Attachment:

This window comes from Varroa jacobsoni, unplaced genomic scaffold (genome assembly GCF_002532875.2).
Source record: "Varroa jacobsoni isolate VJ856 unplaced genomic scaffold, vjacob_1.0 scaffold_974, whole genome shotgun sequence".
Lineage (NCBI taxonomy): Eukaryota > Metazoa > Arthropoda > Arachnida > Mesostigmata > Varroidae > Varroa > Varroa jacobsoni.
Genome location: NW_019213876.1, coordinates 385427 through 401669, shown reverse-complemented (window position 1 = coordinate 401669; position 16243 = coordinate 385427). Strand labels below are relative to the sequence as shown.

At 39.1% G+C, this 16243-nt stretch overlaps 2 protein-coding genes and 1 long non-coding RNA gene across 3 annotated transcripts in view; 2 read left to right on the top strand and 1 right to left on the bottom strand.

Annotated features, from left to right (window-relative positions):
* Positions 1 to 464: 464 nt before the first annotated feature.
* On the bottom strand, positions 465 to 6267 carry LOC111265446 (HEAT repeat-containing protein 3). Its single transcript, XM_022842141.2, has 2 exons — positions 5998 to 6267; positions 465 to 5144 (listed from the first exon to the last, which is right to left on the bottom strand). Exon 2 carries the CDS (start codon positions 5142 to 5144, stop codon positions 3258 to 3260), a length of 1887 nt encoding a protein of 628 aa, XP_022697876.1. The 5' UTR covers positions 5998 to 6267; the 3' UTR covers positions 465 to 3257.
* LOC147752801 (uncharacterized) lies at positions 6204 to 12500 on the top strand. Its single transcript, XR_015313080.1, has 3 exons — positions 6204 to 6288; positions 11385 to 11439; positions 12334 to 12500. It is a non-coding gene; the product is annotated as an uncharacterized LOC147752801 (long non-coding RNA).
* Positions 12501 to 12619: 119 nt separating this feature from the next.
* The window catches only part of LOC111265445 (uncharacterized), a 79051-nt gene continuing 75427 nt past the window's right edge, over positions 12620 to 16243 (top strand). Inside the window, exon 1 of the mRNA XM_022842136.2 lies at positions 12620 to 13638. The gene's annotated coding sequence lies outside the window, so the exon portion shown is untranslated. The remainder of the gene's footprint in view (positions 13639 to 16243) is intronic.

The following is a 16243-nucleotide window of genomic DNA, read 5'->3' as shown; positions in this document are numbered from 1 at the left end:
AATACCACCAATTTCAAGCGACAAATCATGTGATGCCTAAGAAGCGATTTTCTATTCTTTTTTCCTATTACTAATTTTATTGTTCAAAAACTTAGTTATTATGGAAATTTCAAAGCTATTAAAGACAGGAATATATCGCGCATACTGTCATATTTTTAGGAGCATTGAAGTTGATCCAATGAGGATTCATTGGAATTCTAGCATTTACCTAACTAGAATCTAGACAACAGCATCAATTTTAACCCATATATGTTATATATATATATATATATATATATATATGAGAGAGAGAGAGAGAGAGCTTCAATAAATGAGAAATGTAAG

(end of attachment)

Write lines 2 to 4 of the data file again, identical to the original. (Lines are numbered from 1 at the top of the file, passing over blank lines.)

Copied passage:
Source record: "Varroa jacobsoni isolate VJ856 unplaced genomic scaffold, vjacob_1.0 scaffold_974, whole genome shotgun sequence".
Lineage (NCBI taxonomy): Eukaryota > Metazoa > Arthropoda > Arachnida > Mesostigmata > Varroidae > Varroa > Varroa jacobsoni.
Genome location: NW_019213876.1, coordinates 385427 through 401669, shown reverse-complemented (window position 1 = coordinate 401669; position 16243 = coordinate 385427). Strand labels below are relative to the sequence as shown.